An undergraduate major in physiology is not a prerequisite to graduate study. However, a broad background in the basic sciences, including biology, chemistry, physics, and mathematics (through calculus), is essential. The minimum requirements include one year of physiology, biology, or zoology; one year each of mathematics and physics; and chemistry through organic and quantitative analysis. A deficiency in these requirements may be removed by successfully completing appropriate courses as collateral work early in the graduate program. Admission is based upon evaluation of the student's past record, results of the Graduate Record Examination, and recommendations.

Requirements for the Master of Science Degree in Physiology

The student must complete 30 credits under Plan A (with thesis). The program of study is planned by the student in consultation with a major advisor and an advisory committee that includes no fewer than two additional faculty members. Usually work in one or more supporting areas is required in addition to that taken in the major field. Completion of an original research problem and the writing of an acceptable thesis based upon at least 8 credits of research are required.

 


Physiology - Doctor of Philosophy

In addition to meeting the requirements of the university and of the College of Natural Science, Human Medicine, Osteopathic Medicine, or Veterinary Medicine, students must meet the requirements specified below.

Admission

Entry into the Doctor of Philosophy degree program requires that the student has a major advisor and has earned 30 graduate credits, or holds a Master of Science or professional degree, or has passed the departmental Comprehensive Examination.

Requirements for the Doctor of Philosophy Degree in Physiology

Students entering a doctoral program with advanced standing must meet with the guidance committee within the first two semesters of doctoral study. The committee is composed of at least four faculty members, in addition to the major advisor, and must include one representative from another department. The course work, research program, and overall requirements needed to qualify for candidacy for the degree are planned in consultation with the guidance committee. However, the student's Guidance Committee Report is approved by the committee only after the student has demonstrated the potential to do research. Such potential may be demonstrated by any of the following:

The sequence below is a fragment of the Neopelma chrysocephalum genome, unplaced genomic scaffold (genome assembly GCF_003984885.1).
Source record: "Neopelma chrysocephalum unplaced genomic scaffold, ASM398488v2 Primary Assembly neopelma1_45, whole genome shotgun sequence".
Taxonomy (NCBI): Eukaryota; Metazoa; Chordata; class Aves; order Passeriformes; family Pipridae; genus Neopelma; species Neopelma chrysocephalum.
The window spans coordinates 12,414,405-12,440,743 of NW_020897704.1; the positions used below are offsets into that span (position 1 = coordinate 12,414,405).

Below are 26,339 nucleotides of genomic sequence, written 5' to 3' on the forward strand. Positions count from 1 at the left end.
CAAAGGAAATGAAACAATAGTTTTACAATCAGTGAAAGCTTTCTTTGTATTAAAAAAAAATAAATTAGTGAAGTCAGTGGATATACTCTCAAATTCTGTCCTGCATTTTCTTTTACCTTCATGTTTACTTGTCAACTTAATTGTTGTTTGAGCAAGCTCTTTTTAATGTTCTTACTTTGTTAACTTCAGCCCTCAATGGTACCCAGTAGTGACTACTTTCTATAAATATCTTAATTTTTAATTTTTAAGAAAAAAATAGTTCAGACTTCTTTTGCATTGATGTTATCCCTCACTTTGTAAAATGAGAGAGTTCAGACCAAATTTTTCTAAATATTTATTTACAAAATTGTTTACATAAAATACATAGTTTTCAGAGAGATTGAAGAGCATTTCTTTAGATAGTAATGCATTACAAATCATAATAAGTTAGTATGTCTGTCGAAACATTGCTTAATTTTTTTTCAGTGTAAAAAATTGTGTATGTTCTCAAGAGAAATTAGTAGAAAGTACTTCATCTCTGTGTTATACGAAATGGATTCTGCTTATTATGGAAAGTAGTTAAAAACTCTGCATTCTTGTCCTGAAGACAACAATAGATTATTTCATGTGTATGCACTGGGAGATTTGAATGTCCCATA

a.    previous attainment of a master's degree with a thesis
b.    previous publication of research results
c.    other documented evidence of research capability.

The student must pass the Comprehensive Examination within the first two years of graduate study. The Comprehensive Examination which tests the student's breadth of knowledge in physiology, is administered by the Graduate and Professional Course and Curriculum Committee. The student prepares a thesis research proposal and presents the proposal to the faculty at a seminar. The proposal must be acceptable to the guidance committee. While the program is in progress, the student meets periodically with the guidance committee for evaluation.

A dissertation based on original research outlined in the proposal must be submitted to, approved by, and defended in an oral examination before the guidance committee. The dissertation is expected to show evidence of originality in its conception and execution and must be written in a clear and logical manner. Typically, three or more years of study beyond the bachelor's degree are needed to meet these requirements.

 


Physiology-Environmental Toxicology - Doctor of Philosophy

For information about the Doctor of Philosophy degree program in physiology—environmental toxicology, refer to the statement on Doctoral Program in Environmental and Integrative Toxicological Sciences in the Graduate Education section of this catalog.

BioMolecular Science Gateway - First Year

Students are encouraged to apply for admission to the Ph.D. program through the BioMolecular Science Gateway – First Year, where students choose a doctoral major from any of six Ph.D. programs: biochemistry and molecular biology, cell and molecular biology, genetics, microbiology and molecular genetics, pharmacology and toxicology, or physiology. For additional information refer to the College of Natural Science section of this catalog.